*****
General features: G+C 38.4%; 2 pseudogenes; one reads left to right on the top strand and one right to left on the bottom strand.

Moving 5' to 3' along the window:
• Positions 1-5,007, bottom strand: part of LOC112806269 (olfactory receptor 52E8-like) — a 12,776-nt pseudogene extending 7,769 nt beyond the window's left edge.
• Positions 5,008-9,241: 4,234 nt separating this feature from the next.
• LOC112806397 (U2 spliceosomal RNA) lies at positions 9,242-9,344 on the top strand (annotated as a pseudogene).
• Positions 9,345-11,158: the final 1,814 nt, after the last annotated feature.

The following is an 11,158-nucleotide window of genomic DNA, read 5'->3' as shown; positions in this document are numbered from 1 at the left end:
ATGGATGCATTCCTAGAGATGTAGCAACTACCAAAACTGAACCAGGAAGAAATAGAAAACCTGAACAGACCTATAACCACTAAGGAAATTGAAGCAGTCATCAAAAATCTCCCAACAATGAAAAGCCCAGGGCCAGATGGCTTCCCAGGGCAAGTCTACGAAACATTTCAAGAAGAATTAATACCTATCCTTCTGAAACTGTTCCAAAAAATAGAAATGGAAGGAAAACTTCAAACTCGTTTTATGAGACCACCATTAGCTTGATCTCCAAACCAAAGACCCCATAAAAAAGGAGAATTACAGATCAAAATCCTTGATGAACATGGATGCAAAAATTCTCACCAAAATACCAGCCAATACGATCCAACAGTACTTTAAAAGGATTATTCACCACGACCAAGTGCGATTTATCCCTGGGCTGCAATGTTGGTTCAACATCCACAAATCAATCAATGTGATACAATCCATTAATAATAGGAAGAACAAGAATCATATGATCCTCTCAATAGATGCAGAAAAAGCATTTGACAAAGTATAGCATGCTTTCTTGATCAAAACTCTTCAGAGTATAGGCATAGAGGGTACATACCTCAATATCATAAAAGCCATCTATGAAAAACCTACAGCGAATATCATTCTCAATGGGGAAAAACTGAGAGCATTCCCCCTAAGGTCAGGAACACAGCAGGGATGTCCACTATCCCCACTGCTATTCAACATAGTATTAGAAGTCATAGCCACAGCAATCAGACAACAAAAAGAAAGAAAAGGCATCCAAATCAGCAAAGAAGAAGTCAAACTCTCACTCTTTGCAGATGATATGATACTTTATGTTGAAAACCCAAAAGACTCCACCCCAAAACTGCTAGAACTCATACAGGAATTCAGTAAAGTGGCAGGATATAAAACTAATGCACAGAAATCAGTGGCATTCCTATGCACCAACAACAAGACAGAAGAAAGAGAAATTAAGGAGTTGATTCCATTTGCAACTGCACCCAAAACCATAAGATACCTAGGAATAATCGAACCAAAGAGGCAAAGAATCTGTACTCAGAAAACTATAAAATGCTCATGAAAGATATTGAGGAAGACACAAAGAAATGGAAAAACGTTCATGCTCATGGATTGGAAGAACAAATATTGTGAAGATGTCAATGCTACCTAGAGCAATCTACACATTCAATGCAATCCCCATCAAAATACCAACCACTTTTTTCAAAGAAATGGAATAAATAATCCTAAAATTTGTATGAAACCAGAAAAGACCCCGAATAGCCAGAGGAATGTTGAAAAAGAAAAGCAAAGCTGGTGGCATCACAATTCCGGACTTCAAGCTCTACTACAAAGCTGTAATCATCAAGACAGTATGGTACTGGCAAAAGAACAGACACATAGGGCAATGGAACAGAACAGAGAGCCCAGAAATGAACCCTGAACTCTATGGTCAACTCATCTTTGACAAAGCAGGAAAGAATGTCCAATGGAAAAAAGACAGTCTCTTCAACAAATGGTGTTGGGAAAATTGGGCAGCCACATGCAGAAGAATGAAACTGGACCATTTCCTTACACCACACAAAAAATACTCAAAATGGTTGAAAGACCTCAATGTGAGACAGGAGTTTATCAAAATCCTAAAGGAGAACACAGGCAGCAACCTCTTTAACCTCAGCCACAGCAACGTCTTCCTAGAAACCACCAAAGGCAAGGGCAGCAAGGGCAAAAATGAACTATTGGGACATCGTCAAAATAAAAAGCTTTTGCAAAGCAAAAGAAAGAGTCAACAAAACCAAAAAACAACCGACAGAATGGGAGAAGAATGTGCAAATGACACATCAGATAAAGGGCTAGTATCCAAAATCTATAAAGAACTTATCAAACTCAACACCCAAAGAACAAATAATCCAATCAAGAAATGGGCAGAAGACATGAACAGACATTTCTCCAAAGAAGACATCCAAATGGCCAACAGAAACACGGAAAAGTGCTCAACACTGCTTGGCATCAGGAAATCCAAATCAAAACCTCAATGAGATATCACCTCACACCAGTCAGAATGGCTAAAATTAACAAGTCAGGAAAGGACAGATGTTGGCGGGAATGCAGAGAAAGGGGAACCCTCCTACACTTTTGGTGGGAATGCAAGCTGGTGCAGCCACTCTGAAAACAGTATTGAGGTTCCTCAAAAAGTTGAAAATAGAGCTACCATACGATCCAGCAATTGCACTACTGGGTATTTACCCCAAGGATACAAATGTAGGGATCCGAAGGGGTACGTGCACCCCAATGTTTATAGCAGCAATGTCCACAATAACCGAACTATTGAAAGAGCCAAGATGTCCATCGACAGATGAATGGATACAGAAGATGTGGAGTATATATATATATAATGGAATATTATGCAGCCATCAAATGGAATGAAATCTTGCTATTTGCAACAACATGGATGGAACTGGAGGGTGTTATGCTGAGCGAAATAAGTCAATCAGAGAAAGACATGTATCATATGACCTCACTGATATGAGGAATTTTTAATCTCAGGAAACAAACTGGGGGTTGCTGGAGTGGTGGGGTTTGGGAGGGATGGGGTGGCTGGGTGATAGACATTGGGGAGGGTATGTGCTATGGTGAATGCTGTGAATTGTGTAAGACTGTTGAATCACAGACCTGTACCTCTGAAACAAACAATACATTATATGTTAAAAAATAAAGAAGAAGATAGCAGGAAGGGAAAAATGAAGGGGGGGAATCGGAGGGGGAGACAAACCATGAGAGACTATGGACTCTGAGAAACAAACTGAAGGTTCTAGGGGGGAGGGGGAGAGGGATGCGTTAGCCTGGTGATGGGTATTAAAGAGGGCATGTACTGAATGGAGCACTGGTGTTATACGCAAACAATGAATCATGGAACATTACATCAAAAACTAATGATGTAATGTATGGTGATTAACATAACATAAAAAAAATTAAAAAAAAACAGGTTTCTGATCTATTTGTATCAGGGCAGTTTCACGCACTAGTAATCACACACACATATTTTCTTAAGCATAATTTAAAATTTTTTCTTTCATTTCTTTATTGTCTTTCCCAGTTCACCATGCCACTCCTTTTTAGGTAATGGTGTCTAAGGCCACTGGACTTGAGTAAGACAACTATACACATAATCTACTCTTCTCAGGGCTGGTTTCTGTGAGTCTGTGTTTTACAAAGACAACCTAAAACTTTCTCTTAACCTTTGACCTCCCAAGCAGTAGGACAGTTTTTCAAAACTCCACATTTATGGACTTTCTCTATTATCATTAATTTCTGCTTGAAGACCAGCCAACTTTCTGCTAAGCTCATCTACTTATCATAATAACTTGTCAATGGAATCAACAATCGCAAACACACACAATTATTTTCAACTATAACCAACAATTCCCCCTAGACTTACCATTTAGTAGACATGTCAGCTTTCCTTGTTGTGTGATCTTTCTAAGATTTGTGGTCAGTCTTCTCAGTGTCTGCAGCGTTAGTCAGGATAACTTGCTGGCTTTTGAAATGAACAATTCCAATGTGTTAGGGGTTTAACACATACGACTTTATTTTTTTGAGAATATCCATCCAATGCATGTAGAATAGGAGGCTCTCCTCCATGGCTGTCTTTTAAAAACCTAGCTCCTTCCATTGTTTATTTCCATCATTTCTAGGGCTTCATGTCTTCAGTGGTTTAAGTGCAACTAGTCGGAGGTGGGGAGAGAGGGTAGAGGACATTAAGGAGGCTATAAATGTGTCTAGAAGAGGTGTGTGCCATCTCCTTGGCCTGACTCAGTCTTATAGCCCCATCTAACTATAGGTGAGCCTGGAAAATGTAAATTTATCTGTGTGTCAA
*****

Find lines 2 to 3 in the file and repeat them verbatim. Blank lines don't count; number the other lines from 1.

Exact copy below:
Moving 5' to 3' along the window:
• Positions 1-5,007, bottom strand: part of LOC112806269 (olfactory receptor 52E8-like) — a 12,776-nt pseudogene extending 7,769 nt beyond the window's left edge.